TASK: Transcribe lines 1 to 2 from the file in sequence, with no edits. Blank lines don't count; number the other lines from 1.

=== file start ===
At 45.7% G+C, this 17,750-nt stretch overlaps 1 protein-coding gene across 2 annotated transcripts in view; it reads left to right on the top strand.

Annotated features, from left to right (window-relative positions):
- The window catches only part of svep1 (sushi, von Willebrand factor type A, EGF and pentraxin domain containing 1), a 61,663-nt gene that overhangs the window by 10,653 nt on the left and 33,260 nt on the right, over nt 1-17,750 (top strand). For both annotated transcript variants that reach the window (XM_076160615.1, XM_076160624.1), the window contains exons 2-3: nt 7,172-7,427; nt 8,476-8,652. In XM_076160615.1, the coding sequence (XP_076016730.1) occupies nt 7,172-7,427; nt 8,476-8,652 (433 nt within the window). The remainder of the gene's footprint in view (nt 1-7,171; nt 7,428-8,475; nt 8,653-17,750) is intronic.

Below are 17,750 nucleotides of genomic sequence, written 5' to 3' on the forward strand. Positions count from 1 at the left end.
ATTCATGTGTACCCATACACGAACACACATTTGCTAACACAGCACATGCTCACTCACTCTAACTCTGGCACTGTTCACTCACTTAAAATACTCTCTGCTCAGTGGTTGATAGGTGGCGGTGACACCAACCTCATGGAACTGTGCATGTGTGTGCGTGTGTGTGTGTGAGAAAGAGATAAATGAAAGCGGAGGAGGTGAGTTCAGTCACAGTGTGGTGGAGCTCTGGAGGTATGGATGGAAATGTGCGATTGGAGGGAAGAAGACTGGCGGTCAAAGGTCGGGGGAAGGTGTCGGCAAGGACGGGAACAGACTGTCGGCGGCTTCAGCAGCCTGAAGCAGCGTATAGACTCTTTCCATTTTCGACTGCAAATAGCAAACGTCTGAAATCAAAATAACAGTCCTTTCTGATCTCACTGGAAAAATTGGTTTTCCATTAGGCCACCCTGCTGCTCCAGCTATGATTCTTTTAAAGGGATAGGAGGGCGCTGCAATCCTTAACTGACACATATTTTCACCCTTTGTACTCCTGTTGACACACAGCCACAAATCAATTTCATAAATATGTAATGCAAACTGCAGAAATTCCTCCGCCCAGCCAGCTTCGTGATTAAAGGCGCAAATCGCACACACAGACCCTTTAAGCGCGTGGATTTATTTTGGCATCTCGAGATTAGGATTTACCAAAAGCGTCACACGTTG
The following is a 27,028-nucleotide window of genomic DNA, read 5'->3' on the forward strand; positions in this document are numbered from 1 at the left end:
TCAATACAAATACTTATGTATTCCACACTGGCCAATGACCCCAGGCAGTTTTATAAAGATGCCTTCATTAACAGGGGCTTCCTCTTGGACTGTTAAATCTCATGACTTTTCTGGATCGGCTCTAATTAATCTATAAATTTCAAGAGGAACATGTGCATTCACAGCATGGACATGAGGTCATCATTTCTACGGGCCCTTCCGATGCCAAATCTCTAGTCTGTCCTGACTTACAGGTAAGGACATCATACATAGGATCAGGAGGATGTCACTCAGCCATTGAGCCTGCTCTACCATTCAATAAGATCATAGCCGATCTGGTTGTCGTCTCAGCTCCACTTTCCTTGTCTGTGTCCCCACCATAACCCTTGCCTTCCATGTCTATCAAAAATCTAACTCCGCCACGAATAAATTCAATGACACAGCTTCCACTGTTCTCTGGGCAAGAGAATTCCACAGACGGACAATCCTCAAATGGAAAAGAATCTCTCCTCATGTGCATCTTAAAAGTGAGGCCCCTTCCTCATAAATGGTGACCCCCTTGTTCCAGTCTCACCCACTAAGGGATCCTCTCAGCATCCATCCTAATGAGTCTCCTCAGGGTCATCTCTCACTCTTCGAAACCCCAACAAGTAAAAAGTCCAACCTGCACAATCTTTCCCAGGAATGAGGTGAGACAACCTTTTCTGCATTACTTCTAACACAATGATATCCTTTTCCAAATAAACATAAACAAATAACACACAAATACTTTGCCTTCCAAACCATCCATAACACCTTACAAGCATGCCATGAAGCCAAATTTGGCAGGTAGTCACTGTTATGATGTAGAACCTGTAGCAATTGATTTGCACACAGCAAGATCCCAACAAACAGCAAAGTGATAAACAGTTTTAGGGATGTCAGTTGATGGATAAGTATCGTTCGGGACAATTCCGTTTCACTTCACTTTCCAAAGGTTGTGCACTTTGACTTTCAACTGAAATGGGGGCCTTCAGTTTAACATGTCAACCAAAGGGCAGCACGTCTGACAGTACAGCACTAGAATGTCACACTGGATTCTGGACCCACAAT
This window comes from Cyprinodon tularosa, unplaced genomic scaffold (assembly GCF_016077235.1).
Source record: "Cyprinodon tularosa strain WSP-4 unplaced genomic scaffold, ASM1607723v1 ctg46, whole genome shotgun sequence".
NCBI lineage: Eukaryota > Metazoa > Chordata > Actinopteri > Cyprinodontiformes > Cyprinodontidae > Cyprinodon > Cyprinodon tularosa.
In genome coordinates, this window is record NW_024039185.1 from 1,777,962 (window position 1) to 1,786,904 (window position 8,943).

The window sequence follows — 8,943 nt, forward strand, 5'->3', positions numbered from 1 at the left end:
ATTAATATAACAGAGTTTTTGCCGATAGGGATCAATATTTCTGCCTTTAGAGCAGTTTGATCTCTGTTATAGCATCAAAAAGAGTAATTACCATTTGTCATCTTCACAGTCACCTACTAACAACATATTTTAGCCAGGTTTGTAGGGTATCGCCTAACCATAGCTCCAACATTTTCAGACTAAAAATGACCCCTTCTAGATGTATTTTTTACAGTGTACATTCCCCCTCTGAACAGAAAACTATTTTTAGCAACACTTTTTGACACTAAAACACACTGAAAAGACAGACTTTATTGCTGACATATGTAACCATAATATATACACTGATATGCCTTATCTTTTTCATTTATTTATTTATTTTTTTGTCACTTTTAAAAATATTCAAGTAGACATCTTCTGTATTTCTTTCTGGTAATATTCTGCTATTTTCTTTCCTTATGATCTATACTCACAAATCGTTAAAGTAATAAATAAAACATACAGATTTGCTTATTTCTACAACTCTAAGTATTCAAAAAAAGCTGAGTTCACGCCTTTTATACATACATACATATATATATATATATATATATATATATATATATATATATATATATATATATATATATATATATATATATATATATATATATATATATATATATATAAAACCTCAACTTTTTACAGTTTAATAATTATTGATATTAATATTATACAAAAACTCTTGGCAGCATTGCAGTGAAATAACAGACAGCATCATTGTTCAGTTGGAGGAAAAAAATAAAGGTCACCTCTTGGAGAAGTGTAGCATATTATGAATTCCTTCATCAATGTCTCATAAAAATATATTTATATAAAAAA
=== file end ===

At 45.7% G+C, this 17,750-nt stretch overlaps 1 protein-coding gene across 2 annotated transcripts in view; it reads left to right on the top strand.

Annotated features, from left to right (window-relative positions):